In 2002, the Israeli political scientist Sammy Smooha published an article titled “The Model of Ethnic Democracy: Israel as a Jewish and Democratic State,” in the journal Nations and Nationalism. Smooha defined ethnic democracy based on a broad but precise set of criteria. It is, first, the product of ethnic nationalism, a majoritarian ideology that implies a strong sense of belonging and often one of superiority. This identity is also premised on the rejection of minorities, generally perceived as threats to the survival and integrity of the ethnic nation. According to Smooha, although many countries have gone down the road of ethnic democracy, the archetype of this political system remains Israel—a state that endeavours to combine an ethnic Jewish identity and a parliamentary system drawing its inspiration from Western Europe. The two sides of this coin are the Jewish nature of the nation-state and the restrictions imposed on the rights of minorities, primarily the Palestinians.
Ethnic democracy implies two-tiered citizenship, the majority enjoying more rights than the minority, both de jure and de facto. In Israel, Jews have more rights because the state recognises their religion. Hence the Judaisation of symbols of identity: “Israel’s titular name, calendar, days and sites of commemoration, heroes, flag, emblem, national anthem, names of places, ceremonies and the like are all Jewish,” Smooha wrote. But Jewish dominance at the expense of Muslims is also exercised de facto, in contradiction with the law. Smooha added: “Most of the discrimination is, however, rather covert. The extensive use of military service as a criterion for the allocation of benefits is very striking, because most Jews serve in the army, whereas most Arabs do not. … Unfair allocation of funds and provision of unequal services by governmental offices are quite common.” Majority public opinion contributes to legitimising these practices, given that Muslims “are regarded as potentially disloyal to the state and placed under security and political control,” not to mention the fear generated by their demographic growth.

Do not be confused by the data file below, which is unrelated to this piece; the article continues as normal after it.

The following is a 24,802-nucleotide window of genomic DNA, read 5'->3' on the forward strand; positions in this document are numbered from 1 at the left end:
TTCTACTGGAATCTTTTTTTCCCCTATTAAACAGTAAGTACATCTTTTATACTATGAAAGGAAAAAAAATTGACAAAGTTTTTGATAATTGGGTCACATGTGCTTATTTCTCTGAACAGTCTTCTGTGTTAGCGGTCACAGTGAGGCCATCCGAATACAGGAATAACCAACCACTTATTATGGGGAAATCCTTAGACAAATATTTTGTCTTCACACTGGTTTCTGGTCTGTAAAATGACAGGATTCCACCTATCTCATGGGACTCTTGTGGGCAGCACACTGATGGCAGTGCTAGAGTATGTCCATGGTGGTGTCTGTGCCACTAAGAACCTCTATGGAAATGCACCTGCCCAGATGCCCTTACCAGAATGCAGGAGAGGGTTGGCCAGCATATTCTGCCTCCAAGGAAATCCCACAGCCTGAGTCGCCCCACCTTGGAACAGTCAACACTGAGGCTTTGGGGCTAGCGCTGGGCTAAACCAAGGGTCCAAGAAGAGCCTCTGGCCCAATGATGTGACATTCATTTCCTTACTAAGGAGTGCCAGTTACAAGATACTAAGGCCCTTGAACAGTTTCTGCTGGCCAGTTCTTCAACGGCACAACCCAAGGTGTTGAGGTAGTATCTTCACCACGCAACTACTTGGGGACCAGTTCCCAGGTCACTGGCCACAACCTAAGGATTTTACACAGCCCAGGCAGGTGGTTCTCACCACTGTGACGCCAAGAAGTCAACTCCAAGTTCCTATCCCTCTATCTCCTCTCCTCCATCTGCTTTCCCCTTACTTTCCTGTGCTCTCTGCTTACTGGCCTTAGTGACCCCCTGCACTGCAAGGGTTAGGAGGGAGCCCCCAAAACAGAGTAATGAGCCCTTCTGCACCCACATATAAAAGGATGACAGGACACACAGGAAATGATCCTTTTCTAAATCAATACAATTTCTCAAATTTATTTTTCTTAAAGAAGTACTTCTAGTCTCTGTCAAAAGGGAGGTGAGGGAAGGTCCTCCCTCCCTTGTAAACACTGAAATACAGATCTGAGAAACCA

India under Narendra Modi has moved towards this model over the past five years, while exhibiting a specific variant of it. The main difference lies in the lack of any major legal reform, as evident from the fact that the constitution continues to embody the ideals of secularism—and therefore multiculturalism—as well as equal citizenship for all. But while the de jure aspect of ethnic democracy is virtually absent, the de facto aspect, on the other hand, is omnipresent, given the shrinking of minority representation in elected assemblies and the role that vigilante militias play in conducting Hindu-nationalist cultural policing, often with the blessing of the law-enforcement agencies. Of all the minorities, the principal victims of this trend are Muslims, the traditional target of Hindu nationalists.
Muslims have remained on the sidelines of some of India’s institutions since 1947, which led the political scientist Gurharpal Singh to consider that India has been an ethnic democracy from its inception. But this analysis, in fact, holds only for the administration, the army and the police. In elected assemblies, Muslim representation grew until the 1980s, despite extensive regional variations.
A database I compiled with the help of Shweta Bhutada shows that in the 1950s, the percentage of Muslim officers in the Indian Police Service was already lower than five percent, less than half the proportion of Muslims in Indian society according to the 1951 census. While the share of Muslims in the population subsequently rose, reaching 14.25 percent in 2011, the proportion of Muslims in the IPS dwindled, falling beneath the three-percent mark in 2016, and even plummeting as low as 2.5 percent if Jammu and Kashmir is excluded from the calculation.